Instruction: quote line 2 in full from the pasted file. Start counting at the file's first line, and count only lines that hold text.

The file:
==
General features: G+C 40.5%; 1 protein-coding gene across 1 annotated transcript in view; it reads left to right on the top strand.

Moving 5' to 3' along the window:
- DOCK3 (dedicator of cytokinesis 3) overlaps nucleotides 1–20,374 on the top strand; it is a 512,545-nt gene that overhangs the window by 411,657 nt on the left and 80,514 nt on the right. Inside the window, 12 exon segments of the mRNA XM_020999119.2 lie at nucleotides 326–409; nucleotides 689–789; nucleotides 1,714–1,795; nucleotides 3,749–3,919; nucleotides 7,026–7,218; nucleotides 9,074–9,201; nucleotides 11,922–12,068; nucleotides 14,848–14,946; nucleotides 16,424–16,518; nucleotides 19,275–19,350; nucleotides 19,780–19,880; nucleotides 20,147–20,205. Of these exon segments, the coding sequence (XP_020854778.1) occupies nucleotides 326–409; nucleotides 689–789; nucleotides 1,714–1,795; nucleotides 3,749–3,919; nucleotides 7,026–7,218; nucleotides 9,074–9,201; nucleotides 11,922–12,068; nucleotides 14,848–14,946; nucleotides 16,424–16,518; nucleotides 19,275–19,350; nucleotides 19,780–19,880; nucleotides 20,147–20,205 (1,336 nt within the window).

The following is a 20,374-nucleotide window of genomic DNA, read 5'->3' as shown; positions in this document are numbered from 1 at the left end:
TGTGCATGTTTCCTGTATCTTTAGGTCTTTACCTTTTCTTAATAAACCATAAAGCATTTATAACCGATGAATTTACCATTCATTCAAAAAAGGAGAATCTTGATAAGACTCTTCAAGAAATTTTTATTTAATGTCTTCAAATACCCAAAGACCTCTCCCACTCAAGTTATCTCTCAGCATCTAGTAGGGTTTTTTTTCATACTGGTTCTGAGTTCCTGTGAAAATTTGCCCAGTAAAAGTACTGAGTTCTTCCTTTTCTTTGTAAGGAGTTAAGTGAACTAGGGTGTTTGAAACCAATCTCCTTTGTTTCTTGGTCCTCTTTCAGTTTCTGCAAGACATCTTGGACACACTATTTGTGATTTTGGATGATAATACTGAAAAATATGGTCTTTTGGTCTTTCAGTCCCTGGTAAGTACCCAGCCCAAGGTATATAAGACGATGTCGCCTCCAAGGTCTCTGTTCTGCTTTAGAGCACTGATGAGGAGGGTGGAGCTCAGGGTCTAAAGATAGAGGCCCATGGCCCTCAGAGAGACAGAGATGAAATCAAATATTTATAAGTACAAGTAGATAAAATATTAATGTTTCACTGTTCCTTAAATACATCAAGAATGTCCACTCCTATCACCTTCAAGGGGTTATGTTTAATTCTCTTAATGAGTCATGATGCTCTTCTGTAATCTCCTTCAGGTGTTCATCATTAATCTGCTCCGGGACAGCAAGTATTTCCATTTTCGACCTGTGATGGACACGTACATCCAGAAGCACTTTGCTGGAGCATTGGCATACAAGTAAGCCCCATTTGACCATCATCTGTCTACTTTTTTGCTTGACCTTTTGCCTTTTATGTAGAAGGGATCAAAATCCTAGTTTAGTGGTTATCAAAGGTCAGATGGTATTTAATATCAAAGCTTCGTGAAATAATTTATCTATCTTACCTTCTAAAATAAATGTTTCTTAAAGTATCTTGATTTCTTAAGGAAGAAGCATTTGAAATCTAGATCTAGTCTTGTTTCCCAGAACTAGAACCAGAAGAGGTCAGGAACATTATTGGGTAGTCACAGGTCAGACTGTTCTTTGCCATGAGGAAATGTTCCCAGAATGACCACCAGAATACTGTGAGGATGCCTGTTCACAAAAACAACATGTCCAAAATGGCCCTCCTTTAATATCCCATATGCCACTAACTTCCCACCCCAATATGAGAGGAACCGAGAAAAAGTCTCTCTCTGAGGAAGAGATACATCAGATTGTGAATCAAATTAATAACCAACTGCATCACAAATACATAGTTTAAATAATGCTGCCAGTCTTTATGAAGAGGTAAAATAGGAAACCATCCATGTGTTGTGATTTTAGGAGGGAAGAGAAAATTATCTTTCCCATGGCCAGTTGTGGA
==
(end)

Moving 5' to 3' along the window: